Some Nursing Homes Are Gaming the System to Improve Their Medicare Star Ratings

For families faced with the difficult decision of placing a loved one in a nursing home, a government rating system is often the only source of information to determine which facilities are the best. However, a January 2018 study of nursing homes in California, the nation’s largest system, by faculty at Florida Atlantic University and the University of Connecticut, found that some nursing homes inflate their self-assessment reporting to improve their score in the Five-Star Quality Rating System employed by Medicare to help consumers.

A release from Florida Atlntic University quotes Xu Han, assistant professor in the Department of Information Technology & Operations Management within FAU’s College of Business, who co-authored the study with Niam Yaraghi and Ram Gopal from UConn’s School of Business, as saying, “We were able to empirically demonstrate that inflation does exist in the current system. So many nursing homes have a five-star rating; they look like they’re luxury hotels, but it’s difficult to see through that and determine what kind of service they’re actually providing. In reality, many of them are not really providing five-star services.”

The five-star rating system that Medicare uses to compare nursing homes is made up of three components: employing a base score from an objective, on-site inspection, along with two scores from information on staffing and quality reported by the facility. Patients, physicians and payers rely heavily on these overall ratings, which have climbed higher as self-reported scores have trended upward.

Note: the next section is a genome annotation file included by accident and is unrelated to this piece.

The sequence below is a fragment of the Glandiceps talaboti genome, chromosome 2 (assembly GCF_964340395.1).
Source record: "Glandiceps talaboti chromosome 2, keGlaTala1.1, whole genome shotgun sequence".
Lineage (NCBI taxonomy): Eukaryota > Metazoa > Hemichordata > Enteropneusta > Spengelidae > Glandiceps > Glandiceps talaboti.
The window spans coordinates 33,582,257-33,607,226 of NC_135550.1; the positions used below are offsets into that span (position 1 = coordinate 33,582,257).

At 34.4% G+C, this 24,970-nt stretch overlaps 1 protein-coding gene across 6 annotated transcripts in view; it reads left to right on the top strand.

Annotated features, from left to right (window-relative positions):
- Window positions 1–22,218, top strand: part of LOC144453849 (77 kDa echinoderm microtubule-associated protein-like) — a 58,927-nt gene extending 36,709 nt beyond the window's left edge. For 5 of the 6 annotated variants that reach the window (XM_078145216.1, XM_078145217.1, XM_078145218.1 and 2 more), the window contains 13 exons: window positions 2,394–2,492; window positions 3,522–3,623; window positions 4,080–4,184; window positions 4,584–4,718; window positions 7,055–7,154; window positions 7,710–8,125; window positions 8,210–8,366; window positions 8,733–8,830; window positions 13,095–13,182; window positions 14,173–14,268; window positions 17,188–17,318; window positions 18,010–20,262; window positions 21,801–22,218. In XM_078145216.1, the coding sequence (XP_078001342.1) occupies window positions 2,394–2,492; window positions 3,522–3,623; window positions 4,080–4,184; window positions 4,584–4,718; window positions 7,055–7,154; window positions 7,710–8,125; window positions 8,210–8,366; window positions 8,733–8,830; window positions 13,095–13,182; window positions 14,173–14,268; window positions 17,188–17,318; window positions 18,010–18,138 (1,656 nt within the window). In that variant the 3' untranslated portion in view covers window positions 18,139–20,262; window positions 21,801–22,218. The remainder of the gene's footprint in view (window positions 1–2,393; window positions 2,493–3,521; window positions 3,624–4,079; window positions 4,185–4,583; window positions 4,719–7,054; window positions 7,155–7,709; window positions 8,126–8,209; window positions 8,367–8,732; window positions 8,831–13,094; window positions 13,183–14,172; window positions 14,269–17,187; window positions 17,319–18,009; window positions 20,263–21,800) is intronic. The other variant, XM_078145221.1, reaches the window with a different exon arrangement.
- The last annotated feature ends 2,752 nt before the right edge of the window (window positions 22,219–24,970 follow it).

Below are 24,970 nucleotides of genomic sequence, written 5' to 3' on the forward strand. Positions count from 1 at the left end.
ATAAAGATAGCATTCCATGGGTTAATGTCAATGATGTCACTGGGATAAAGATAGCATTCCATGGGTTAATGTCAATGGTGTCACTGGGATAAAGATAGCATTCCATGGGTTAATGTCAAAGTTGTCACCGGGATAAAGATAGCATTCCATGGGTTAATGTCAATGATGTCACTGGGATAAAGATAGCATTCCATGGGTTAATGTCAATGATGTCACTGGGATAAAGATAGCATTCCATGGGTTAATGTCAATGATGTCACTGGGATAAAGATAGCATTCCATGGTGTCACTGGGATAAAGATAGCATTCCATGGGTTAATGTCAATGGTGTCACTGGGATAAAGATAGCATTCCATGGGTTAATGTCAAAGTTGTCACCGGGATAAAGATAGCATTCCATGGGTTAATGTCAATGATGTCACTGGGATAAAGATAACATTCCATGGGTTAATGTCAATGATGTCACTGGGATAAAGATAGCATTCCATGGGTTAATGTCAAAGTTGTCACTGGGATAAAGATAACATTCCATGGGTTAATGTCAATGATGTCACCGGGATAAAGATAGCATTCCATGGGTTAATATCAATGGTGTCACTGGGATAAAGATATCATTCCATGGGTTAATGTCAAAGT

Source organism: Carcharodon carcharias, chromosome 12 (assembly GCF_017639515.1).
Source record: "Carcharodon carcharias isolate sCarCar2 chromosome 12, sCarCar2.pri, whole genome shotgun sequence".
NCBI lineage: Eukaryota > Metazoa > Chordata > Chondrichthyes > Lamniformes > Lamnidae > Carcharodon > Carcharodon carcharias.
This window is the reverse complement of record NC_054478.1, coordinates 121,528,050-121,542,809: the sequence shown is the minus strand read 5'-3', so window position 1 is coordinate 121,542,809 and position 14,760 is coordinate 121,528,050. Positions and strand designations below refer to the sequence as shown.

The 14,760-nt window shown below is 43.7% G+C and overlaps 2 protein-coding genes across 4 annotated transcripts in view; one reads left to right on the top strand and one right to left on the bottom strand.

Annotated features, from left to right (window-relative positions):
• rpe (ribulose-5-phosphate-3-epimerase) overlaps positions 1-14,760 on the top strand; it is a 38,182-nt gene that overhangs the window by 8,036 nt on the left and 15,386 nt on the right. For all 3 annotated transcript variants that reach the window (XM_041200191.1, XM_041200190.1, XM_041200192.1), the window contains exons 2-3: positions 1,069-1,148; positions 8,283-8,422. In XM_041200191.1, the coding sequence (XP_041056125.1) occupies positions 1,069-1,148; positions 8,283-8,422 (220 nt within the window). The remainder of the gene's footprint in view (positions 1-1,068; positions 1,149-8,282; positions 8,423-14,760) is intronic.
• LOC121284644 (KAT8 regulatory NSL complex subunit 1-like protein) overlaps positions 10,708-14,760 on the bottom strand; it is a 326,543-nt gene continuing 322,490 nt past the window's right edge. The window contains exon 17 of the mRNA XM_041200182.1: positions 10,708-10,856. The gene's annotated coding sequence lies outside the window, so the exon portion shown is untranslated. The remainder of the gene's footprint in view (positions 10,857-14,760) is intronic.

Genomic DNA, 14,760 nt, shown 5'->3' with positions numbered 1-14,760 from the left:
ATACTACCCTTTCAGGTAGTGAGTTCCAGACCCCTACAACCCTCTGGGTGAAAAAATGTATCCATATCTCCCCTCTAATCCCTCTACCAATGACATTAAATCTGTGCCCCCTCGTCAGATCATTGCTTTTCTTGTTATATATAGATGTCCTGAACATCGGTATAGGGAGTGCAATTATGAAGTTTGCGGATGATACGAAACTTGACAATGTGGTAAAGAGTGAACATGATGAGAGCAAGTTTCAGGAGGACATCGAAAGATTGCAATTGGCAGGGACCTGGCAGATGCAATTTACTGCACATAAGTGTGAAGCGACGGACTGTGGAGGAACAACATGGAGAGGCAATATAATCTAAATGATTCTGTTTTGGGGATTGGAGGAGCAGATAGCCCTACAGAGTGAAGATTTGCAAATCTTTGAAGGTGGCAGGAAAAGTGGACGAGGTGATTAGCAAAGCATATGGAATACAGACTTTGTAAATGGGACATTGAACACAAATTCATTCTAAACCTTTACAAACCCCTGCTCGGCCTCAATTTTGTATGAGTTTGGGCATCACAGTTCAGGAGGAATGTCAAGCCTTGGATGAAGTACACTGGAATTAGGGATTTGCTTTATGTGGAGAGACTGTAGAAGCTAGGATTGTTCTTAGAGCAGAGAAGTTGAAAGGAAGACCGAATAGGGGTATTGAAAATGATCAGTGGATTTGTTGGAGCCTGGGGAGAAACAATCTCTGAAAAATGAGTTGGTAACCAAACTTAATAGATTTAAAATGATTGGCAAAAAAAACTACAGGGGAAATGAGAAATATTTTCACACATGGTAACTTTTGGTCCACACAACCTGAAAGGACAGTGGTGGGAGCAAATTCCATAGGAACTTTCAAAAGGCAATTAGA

The study, recently published in the journal, Production and Operations Management, investigates whether these rating improvements reflect actual quality gains or unjustified ratings inflation. Among the study’s findings:

  • Nursing homes that have more to gain financially from higher ratings are more likely to improve their overall rating through self-reporting.
  • Little direct correlation exists between self-reported measures and on-site inspection results, either contemporaneously or over time.
  • The number of resident complaints is similar for nursing homes with the same inspection rating but varies noticeably between facilities with the same overall rating, which suggests inflation in self-reported measures.
  • At least 6 percent of the nursing homes inflate their self-reported measures, which include quality measures on patient health, as well as staffing numbers.

The study provides systematic evidence that some nursing homes are inflating the self-reported measures in Medicare’s star rating system. By showing that there is a manageable number of facilities that are likely inflators and identifying key predictors of being an inflator, the researchers said the findings can help Medicare focus its future audits more strategically and improve its inspection process and ratings system.

“We know there are issues with the rating system, but what can we do to improve it?” asked Han, who continues to study nursing home ratings. “We need an effective audit system and to conduct more research on how we can use technology to improve nursing home operations and the rating system.”

The study uses data from 2009 to 2013, the first five years after the rating system was implemented in 2008. The researchers examined data from more than 1,200 nursing homes in California, the largest system in the U.S., including the facilities’ star ratings and other characteristics from Medicare files and information on facility finances and resident complaints from other databases maintained by the state.

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